Job Shadowing (BookThug, 2016)
Malcolm Sutton is a writer, editor, and interdisciplinary artist living in Toronto. His fiction has appeared in Maisonneuve, Joyland, and Drunken Boat, and his writing on art has appeared in C Magazine and Border Crossings. He is the Fiction Editor at BookThug and works as a graphic designer, collaborating with artists on text- and performance-based projects.
Why you need to read this book now:
Work is on our minds so much as it becomes more and more precarious – so much that it almost has that “end-of” feeling to it now. Job Shadowing is about precarious labour in its movement toward greater precariousness. That is how the novel begins.
A jobless man around the age of forty becomes the literal shadow of an employed millennial. She is ambitious but finds herself working in an organization where job descriptions are narrow and there is little room for expanding the description.
Given the lack of freedom in being her shadow, Gil – the narrator of the novel – tries to understand his place historically, as a worker or non-worker. He looks back at the opportunities of his parents’ generation which formed his own expectations. He looks back at what the Baby Boomers were able to do, and asks what happened to those trajectories of life. And he tries to look forward. This looking backward and looking forward is part of our present zeitgeist, even as we are so focused on the present.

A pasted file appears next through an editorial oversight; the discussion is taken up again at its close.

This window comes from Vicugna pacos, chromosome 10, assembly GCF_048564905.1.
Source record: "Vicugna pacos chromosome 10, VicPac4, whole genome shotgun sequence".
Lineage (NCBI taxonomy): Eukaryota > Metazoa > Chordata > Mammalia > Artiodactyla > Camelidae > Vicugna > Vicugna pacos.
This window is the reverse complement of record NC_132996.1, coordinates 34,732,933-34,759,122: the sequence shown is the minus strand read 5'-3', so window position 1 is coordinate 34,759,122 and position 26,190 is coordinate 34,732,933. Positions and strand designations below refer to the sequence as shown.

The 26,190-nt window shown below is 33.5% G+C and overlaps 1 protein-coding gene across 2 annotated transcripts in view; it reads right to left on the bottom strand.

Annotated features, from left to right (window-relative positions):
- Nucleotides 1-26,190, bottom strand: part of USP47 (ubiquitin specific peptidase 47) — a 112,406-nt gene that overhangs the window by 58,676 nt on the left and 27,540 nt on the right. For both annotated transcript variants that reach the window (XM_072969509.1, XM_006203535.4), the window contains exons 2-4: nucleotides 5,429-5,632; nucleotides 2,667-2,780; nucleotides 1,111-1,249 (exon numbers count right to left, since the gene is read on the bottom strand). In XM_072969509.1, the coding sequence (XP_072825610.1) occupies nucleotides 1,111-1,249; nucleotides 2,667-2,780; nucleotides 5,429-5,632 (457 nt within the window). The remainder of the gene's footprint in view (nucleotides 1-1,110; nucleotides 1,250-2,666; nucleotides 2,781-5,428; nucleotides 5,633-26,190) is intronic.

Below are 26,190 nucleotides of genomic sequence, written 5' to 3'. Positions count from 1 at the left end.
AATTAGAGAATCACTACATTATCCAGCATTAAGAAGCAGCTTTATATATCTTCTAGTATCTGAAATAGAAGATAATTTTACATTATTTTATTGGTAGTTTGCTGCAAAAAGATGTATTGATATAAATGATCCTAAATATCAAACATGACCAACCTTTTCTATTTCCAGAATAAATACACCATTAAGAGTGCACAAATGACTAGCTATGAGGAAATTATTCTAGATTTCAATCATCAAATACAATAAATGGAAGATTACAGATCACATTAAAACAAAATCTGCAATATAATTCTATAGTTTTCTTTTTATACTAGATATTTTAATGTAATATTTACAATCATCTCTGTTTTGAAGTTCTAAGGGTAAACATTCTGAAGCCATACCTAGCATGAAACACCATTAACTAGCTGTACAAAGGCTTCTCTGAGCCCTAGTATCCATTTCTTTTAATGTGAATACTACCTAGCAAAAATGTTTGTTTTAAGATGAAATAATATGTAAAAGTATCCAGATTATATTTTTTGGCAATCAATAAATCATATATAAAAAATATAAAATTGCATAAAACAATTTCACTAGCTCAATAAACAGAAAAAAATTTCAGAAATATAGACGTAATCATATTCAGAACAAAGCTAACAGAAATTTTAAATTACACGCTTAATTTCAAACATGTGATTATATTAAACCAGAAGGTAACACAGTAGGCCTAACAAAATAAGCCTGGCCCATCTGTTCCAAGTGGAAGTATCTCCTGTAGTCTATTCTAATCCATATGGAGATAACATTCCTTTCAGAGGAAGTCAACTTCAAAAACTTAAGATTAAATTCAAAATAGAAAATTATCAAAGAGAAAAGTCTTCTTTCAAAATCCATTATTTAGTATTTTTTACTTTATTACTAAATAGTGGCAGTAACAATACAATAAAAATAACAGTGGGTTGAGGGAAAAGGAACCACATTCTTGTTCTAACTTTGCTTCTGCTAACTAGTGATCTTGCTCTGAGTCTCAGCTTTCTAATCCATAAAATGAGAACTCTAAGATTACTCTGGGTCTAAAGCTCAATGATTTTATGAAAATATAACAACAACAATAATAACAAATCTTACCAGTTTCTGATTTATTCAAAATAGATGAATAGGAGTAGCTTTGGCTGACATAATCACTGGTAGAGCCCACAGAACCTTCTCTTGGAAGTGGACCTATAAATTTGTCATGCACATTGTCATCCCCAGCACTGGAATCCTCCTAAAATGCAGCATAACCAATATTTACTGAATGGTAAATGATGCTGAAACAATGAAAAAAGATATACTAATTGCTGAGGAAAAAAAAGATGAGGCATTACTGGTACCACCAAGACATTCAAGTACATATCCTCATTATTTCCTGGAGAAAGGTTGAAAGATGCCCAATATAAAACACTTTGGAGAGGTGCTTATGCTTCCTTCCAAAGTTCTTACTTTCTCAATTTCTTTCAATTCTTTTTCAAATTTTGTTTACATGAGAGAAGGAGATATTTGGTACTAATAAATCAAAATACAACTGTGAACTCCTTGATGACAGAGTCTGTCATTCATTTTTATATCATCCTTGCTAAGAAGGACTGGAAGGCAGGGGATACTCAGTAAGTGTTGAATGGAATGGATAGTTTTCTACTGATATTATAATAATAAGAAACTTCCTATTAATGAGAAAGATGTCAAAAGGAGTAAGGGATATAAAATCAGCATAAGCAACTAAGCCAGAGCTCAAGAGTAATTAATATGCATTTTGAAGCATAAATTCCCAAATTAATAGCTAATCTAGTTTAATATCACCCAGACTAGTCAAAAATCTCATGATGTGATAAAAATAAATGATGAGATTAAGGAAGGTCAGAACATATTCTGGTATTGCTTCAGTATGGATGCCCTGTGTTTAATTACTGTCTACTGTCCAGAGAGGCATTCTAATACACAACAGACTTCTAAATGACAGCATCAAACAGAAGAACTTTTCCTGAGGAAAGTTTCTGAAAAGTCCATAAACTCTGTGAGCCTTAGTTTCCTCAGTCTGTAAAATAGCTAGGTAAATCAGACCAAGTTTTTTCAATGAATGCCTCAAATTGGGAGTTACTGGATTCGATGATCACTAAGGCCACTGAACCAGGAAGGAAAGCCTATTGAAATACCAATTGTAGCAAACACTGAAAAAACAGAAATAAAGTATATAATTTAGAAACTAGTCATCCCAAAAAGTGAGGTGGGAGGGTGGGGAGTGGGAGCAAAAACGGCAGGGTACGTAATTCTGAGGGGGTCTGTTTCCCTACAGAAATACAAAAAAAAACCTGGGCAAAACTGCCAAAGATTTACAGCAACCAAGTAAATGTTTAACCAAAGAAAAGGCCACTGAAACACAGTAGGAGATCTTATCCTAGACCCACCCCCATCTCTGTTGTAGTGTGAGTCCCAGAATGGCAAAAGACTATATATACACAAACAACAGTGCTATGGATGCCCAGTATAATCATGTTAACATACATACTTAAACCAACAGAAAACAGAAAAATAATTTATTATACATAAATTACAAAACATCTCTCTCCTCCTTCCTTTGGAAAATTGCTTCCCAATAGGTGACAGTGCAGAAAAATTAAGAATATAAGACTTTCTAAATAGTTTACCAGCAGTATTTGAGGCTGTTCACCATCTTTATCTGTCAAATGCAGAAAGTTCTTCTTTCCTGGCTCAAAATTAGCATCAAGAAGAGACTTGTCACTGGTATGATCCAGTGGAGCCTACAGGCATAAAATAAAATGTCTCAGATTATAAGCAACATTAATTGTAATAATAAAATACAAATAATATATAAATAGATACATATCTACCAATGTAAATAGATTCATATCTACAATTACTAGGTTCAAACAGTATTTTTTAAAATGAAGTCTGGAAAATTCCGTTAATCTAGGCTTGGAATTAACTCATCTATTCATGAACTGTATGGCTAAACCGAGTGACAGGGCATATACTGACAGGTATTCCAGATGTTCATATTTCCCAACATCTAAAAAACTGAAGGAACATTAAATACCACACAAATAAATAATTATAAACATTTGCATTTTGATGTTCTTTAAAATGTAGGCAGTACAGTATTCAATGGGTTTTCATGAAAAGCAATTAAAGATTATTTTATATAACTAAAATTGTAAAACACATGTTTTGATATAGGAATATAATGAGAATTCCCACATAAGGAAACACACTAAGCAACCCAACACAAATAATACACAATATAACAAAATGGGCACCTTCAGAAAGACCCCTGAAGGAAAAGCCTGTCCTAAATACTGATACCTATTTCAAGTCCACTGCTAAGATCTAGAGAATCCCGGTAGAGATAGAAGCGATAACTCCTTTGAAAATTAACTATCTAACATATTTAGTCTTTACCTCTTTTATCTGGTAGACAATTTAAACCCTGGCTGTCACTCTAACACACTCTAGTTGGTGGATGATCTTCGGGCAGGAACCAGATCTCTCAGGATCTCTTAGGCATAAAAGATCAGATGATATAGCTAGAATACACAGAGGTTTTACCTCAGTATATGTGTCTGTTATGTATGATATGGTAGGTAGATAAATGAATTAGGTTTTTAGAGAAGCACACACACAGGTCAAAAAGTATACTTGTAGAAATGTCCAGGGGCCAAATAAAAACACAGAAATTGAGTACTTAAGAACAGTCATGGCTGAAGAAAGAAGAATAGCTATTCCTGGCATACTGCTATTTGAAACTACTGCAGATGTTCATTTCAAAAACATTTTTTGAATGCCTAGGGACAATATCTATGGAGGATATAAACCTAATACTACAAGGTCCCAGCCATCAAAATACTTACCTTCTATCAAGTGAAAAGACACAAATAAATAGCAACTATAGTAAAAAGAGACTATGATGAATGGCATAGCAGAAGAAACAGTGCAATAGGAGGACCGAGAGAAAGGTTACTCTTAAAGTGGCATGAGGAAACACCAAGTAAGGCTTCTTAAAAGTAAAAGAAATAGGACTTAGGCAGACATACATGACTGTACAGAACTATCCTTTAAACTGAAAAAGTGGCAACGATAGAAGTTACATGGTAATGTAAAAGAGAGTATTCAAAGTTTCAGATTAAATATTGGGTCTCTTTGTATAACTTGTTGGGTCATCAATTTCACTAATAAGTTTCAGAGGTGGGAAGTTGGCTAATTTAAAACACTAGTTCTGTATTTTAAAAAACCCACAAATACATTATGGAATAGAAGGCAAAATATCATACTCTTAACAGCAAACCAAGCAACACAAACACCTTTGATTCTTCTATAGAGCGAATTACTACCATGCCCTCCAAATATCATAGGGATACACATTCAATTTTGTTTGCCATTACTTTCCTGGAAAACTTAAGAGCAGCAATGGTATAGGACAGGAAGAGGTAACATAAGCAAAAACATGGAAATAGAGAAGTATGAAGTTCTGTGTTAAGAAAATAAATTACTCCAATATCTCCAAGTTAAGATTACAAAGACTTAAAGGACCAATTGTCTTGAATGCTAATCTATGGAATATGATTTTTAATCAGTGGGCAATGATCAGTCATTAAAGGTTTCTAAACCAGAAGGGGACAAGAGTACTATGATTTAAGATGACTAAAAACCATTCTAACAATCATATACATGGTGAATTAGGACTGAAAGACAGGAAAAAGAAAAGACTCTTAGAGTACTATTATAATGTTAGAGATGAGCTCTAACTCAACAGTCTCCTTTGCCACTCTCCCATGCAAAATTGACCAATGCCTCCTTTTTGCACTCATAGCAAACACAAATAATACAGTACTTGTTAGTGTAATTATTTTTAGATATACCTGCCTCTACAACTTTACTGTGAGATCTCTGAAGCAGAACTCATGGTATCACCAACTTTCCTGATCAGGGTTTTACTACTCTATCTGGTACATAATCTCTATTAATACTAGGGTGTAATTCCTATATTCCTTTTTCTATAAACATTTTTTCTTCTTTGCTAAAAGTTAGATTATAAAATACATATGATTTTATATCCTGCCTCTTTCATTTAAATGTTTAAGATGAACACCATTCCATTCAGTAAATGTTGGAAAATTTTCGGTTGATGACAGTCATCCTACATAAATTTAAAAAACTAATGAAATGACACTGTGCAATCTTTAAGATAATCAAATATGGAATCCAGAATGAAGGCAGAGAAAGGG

But a novel about labour is not so much about labour as it is the way that labour affects our social relations. How are we to act in situations of precarious labour – situations that for the most part are defined but unequal relationships? What do we reject and what do we say yes to? What do we become in unequal relationships?
A second protagonist, the man’s partner Etti – an artist – is at a critical point in her career. Seeking more lucrative employment, she proposes a project to an ultra-wealthy man. She would be the author of the project, and he would pay her for it. This lands her on his superyacht, and when finally they begin the project, he guides it to meet his own restless desires.
Crosscutting between Etti and Gil’s stories, the novel’s energy shifts, from page to page, from thriller to intellectual trip and back, drawing on the anxieties and hopes of our present economic atmosphere. The novel wants and asks, even as we do.
What other people are saying about Job Shadowing:
“If you dig the novels of Haruki Murakami, or obsess over the film Being John Malkovich; if you worry about the intersection of art and commerce, or feel trapped in a corporate netherworld, then Job Shadowing by Malcolm Sutton is the read for you.” —Heather Birrell, Toronto Star
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Watch Malcolm reading from Job Shadowing at the BookThug Spring launch below or read a short excerpt here.
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Thank you to BookThug, especially Hazel Millar, for connecting us with Malcolm, and to Malcolm for sharing his engrossing first novel with us. If you love discovering new authors, check out previous First Fiction Friday picks here.